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A report has placed Bahrain and the UAE at the top of a list measuring the level of economic freedom of Arab nations
The Economic Freedom of the Arab World, an annual report produced by the Friedrich Naumann Foundation for Liberty, the International Research Foundation of Oman and Canada’s Fraser Institute, saw Bahrain retain last year’s ranking.
Having improved its overall score by 0.1, Bahrain shared its 8.1 out of 10 ranking with the UAE, which saw its ranking rise from 2011’s 7.9.
Jordan moved into third position from eighth in 2011, having increased its score from 7.4 to 7.9, followed by Kuwait.
Lebanon and Oman shared fifth place on the list with Qatar, Saudi Arabia, Tunisia and Egypt taking seventh to tenth positions respectively.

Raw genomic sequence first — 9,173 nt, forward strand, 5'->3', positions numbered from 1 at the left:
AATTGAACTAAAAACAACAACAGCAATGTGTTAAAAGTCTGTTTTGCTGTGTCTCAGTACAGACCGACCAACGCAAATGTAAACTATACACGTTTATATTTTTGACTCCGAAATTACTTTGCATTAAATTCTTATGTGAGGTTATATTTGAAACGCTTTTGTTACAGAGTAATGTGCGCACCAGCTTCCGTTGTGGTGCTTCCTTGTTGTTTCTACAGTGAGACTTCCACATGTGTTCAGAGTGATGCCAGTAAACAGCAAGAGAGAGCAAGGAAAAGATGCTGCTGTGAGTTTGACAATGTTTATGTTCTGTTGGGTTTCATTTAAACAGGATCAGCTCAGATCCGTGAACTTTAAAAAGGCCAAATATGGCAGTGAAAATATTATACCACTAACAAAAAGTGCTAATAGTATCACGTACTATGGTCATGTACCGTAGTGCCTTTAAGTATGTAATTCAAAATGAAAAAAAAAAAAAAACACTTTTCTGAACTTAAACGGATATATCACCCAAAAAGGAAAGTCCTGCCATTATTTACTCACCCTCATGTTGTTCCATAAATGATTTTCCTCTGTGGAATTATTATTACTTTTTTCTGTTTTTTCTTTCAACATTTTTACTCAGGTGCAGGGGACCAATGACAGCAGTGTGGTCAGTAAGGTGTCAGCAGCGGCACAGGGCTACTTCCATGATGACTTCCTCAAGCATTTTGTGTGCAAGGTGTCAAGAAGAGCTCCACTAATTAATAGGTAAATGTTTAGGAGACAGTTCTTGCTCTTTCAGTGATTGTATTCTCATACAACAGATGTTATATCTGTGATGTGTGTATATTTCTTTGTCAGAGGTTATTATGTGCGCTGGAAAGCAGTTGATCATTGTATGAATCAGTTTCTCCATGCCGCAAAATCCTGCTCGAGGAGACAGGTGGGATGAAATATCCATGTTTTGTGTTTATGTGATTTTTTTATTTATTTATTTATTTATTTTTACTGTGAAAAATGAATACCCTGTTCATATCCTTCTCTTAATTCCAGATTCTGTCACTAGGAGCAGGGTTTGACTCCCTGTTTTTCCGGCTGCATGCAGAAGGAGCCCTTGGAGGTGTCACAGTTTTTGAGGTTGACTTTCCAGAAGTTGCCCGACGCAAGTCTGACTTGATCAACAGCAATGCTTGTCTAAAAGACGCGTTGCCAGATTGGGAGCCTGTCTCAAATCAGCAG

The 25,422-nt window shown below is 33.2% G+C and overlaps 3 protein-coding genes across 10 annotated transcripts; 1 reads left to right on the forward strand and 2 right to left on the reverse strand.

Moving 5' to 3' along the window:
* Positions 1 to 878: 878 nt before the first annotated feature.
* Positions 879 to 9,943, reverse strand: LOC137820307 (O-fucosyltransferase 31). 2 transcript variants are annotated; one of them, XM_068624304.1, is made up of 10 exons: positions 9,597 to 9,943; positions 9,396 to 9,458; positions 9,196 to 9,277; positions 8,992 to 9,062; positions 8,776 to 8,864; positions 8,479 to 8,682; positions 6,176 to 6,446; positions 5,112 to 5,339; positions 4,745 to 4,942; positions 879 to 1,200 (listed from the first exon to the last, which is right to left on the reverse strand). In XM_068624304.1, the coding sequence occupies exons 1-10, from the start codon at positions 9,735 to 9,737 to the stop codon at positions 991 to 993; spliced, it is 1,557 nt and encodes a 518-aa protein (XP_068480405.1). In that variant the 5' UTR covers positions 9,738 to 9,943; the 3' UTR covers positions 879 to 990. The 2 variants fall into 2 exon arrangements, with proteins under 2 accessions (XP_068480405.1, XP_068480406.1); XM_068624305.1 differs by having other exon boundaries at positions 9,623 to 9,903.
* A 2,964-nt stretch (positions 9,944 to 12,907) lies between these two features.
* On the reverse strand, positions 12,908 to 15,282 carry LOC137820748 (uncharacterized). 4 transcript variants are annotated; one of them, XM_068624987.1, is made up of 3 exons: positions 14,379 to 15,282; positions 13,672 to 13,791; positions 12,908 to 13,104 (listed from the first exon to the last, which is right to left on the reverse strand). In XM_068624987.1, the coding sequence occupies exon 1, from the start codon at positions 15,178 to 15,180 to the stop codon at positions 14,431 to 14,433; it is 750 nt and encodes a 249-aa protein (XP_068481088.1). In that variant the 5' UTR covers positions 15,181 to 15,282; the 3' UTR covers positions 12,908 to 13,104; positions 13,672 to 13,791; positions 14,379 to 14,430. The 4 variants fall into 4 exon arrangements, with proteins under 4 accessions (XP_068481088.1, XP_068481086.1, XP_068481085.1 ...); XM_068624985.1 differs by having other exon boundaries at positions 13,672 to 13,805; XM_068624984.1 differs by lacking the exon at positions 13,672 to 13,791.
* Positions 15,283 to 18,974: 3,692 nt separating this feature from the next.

The lowest ranked Arab nations were Algeria (5.7), Mauritania (6) and Syria (6.2).
Five areas of economic freedom are taken into account for the Economic Freedom of the Arab World report.
These are: the size of government, including expenditures, taxes, and enterprises; commercial and economic law and security of property rights; access to sound money; freedom to trade internationally; and regulation of credit, labour and business.
The report is based on data from 2010 (the most recent year available) but also examines more recent data to mark out trends for individual nations.
The next report is said to be key as it is will indicate whether or not the far-reaching political changes certain Arab economies have undergone will create greater economic freedom.
While the report measures available data on economic freedom in 22 nations of the Arab League, data limitations mean that overall levels of economic freedom can only be calculated for 16 jurisdictions: Algeria, Bahrain, Comoros, Djibouti, Egypt, Jordan, Kuwait, Lebanon, Mauritania, Morocco, Oman, Qatar, Saudi Arabia, Syria, Tunisia and the UAE.
The report, which has been produced annually since 2005, is based on the Fraser Institute's annual Economic Freedom of the World Report, which ranks the economic freedom levels of 144 countries.